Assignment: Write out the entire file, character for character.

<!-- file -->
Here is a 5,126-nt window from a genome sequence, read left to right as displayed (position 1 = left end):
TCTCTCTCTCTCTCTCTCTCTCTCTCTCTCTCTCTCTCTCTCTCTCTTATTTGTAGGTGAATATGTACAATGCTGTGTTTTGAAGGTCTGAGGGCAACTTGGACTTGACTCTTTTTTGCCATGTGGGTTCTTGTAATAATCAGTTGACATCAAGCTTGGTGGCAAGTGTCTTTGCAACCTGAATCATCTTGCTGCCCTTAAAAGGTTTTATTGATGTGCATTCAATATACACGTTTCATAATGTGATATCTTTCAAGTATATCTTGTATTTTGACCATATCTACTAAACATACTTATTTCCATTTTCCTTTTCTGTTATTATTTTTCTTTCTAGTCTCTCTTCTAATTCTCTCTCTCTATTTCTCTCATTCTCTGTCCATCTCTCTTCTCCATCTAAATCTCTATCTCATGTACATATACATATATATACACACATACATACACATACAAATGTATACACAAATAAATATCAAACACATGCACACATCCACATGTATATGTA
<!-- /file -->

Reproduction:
Here is a 5,126-nt window from a genome sequence, read left to right as displayed (position 1 = left end):
TCTCTCTCTCTCTCTCTCTCTCTCTCTCTCTCTCTCTCTCTCTCTCTTATTTGTAGGTGAATATGTACAATGCTGTGTTTTGAAGGTCTGAGGGCAACTTGGACTTGACTCTTTTTTGCCATGTGGGTTCTTGTAATAATCAGTTGACATCAAGCTTGGTGGCAAGTGTCTTTGCAACCTGAATCATCTTGCTGCCCTTAAAAGGTTTTATTGATGTGCATTCAATATACACGTTTCATAATGTGATATCTTTCAAGTATATCTTGTATTTTGACCATATCTACTAAACATACTTATTTCCATTTTCCTTTTCTGTTATTATTTTTCTTTCTAGTCTCTCTTCTAATTCTCTCTCTCTATTTCTCTCATTCTCTGTCCATCTCTCTTCTCCATCTAAATCTCTATCTCATGTACATATACATATATATACACACATACATACACATACAAATGTATACACAAATAAATATCAAACACATGCACACATCCACATGTATATGTA